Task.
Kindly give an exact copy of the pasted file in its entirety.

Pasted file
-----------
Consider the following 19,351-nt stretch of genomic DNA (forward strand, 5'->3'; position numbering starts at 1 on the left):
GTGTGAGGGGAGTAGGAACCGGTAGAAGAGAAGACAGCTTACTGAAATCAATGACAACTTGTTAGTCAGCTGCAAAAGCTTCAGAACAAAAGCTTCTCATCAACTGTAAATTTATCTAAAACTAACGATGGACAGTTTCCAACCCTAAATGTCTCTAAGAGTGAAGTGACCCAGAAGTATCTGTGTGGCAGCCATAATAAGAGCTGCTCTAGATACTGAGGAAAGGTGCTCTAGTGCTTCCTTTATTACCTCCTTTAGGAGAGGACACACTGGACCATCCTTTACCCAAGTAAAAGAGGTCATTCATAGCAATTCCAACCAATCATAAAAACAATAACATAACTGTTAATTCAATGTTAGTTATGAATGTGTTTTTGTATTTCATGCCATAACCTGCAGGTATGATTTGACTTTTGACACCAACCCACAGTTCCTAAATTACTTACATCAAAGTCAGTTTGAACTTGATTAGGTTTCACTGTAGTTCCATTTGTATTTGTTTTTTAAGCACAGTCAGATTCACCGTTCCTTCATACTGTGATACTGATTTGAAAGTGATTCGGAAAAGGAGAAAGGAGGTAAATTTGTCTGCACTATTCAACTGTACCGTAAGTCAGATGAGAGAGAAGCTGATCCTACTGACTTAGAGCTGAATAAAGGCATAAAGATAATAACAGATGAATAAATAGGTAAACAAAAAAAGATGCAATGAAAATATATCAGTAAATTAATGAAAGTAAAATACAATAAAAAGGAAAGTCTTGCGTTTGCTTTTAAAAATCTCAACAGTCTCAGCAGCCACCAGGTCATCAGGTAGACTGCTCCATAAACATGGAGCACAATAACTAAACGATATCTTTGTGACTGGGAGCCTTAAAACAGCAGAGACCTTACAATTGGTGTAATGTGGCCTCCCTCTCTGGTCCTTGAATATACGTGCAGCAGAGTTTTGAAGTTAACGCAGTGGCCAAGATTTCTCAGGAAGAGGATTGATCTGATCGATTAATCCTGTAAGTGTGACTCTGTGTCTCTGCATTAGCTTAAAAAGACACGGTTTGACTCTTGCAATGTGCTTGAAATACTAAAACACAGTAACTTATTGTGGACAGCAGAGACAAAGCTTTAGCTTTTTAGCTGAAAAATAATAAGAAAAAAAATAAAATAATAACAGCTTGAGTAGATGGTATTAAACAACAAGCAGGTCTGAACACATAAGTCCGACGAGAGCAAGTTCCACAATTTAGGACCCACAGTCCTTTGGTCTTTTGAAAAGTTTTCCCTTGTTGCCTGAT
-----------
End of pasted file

Consider the following 19,351-nt stretch of genomic DNA (forward strand, 5'->3'; position numbering starts at 1 on the left):
GTGTGAGGGGAGTAGGAACCGGTAGAAGAGAAGACAGCTTACTGAAATCAATGACAACTTGTTAGTCAGCTGCAAAAGCTTCAGAACAAAAGCTTCTCATCAACTGTAAATTTATCTAAAACTAACGATGGACAGTTTCCAACCCTAAATGTCTCTAAGAGTGAAGTGACCCAGAAGTATCTGTGTGGCAGCCATAATAAGAGCTGCTCTAGATACTGAGGAAAGGTGCTCTAGTGCTTCCTTTATTACCTCCTTTAGGAGAGGACACACTGGACCATCCTTTACCCAAGTAAAAGAGGTCATTCATAGCAATTCCAACCAATCATAAAAACAATAACATAACTGTTAATTCAATGTTAGTTATGAATGTGTTTTTGTATTTCATGCCATAACCTGCAGGTATGATTTGACTTTTGACACCAACCCACAGTTCCTAAATTACTTACATCAAAGTCAGTTTGAACTTGATTAGGTTTCACTGTAGTTCCATTTGTATTTGTTTTTTAAGCACAGTCAGATTCACCGTTCCTTCATACTGTGATACTGATTTGAAAGTGATTCGGAAAAGGAGAAAGGAGGTAAATTTGTCTGCACTATTCAACTGTACCGTAAGTCAGATGAGAGAGAAGCTGATCCTACTGACTTAGAGCTGAATAAAGGCATAAAGATAATAACAGATGAATAAATAGGTAAACAAAAAAAGATGCAATGAAAATATATCAGTAAATTAATGAAAGTAAAATACAATAAAAAGGAAAGTCTTGCGTTTGCTTTTAAAAATCTCAACAGTCTCAGCAGCCACCAGGTCATCAGGTAGACTGCTCCATAAACATGGAGCACAATAACTAAACGATATCTTTGTGACTGGGAGCCTTAAAACAGCAGAGACCTTACAATTGGTGTAATGTGGCCTCCCTCTCTGGTCCTTGAATATACGTGCAGCAGAGTTTTGAAGTTAACGCAGTGGCCAAGATTTCTCAGGAAGAGGATTGATCTGATCGATTAATCCTGTAAGTGTGACTCTGTGTCTCTGCATTAGCTTAAAAAGACACGGTTTGACTCTTGCAATGTGCTTGAAATACTAAAACACAGTAACTTATTGTGGACAGCAGAGACAAAGCTTTAGCTTTTTAGCTGAAAAATAATAAGAAAAAAAATAAAATAATAACAGCTTGAGTAGATGGTATTAAACAACAAGCAGGTCTGAACACATAAGTCCGACGAGAGCAAGTTCCACAATTTAGGACCCACAGTCCTTTGGTCTTTTGAAAAGTTTTCCCTTGTTGCCTGAT